The Government Accountability Office, a watchdog group, revealed on Wednesday that multiple “acting” officials in the Biden administration have exceeded the time limitations of their temporary titles and are currently in positions unlawfully, the New York Post reported.
The Federal Vacancies Reform Act of 1998 determines who may temporarily fill vacant positions in the executive branch and limits how long one may serve. The act sets a 210-day limit after a role becomes vacant and a 300-day limit after a presidential inauguration. Acting officials may only lawfully exceed those time restrictions if a permanent nomination is pending, withdrawn, or rejected.
“The act requires executive departments and agencies to report to the Congress and to the Comptroller General certain information about a vacancy immediately upon the occurrence of events specified in the act,” the GAO reported. “The act also provides that the Comptroller General is to report to specified congressional committees, the President, and the Office of Personnel Management if the Comptroller General determines that an acting officer is serving longer than permitted by the act.”
The watchdog group recently revealed that three acting officials have exceeded the act’s time restrictions, including Deidre Harrison, the acting controller at the Office of Management and Budget; Allison Randall, the acting director of the Department of Justice’s Office of Violence Against Women; and Charlotte A. Dye, the acting general counsel at the Federal Labor Relations Authority.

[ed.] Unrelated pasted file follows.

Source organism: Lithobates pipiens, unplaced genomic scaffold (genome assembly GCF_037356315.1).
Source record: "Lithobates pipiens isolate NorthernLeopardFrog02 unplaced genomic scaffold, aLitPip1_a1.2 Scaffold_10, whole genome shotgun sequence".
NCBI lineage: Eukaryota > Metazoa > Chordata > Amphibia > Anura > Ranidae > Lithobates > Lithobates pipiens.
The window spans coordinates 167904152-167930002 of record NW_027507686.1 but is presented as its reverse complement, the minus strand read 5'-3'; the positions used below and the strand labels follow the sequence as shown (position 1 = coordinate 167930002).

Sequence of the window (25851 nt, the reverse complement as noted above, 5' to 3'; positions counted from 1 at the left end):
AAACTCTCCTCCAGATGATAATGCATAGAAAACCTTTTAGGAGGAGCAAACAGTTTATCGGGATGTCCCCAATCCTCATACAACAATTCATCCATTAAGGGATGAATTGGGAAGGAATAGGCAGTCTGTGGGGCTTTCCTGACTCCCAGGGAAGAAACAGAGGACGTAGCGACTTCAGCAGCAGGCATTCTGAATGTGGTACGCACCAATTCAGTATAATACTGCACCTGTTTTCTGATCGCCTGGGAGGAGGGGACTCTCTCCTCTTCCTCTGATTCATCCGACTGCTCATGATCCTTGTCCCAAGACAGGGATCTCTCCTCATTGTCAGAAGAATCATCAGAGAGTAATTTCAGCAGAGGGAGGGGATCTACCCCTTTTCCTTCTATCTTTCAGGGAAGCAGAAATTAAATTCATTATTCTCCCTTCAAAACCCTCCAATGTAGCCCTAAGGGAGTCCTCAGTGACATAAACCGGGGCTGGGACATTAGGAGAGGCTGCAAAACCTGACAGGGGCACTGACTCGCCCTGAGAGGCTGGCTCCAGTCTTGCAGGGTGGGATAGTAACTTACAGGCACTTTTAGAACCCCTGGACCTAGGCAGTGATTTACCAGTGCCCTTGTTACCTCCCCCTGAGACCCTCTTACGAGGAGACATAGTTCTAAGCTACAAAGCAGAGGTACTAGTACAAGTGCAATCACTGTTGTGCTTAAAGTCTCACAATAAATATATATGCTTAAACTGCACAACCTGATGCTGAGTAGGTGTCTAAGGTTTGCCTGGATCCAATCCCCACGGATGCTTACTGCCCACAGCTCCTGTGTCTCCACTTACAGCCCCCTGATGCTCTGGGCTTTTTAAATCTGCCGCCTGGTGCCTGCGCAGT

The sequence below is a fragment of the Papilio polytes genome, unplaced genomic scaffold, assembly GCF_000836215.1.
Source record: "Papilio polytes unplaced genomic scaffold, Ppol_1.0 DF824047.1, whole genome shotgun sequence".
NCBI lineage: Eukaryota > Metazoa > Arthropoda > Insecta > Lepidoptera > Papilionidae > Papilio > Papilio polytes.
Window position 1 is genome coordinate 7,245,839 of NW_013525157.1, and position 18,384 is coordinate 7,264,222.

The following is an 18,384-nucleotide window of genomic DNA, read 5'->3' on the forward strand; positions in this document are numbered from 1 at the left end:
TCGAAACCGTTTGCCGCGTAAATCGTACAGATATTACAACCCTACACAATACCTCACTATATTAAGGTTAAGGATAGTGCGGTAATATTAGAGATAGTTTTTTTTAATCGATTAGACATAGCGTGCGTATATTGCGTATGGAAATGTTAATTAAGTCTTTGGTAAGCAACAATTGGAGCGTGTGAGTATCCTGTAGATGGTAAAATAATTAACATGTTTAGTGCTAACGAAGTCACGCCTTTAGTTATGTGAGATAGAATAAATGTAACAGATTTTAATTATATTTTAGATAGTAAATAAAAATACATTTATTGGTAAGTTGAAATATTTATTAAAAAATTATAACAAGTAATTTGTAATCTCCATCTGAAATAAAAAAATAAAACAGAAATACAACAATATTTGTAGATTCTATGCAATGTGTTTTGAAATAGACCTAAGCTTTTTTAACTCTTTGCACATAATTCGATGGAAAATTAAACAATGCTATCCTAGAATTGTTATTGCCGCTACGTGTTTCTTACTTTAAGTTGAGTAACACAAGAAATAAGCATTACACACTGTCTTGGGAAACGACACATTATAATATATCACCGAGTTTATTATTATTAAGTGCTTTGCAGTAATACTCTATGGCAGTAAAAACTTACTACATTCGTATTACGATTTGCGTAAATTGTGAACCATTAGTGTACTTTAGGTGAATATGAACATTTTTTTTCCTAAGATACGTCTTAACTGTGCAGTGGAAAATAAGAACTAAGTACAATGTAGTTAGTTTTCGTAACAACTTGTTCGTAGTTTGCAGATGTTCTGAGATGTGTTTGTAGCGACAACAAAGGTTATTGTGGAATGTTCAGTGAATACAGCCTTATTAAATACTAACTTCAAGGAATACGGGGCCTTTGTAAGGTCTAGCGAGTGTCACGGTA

The GAO reports violations of time limitations and compliance to the president and Congress.
In a letter from the GAO addressed to Biden on Wednesday, the watchdog group noted that Dye was placed in the acting general counsel role on November 16, 2021 – 449 days ago. Similarly, Harrison and Randall were also hired to their temporary positions that same month.
According to the letters, violation notifications were sent to the Senate Committee on Homeland Security and Governmental Affairs, the House Committee on Oversight and Accountability, the Senate and House Committees on Appropriations, and the director of the Office of Personnel Management.
The New York Post reported that the notifications of violations open the agencies up to lawsuits that could invalidate decisions and policies enacted by those acting officials who remained in their positions unlawfully.
According to the Vacancies Act, the GAO explained, “If an individual who is neither the agency head nor acting in accordance with the act performs such functions or duties, those actions have no force and effect and may not be ratified,” the GAO explained.
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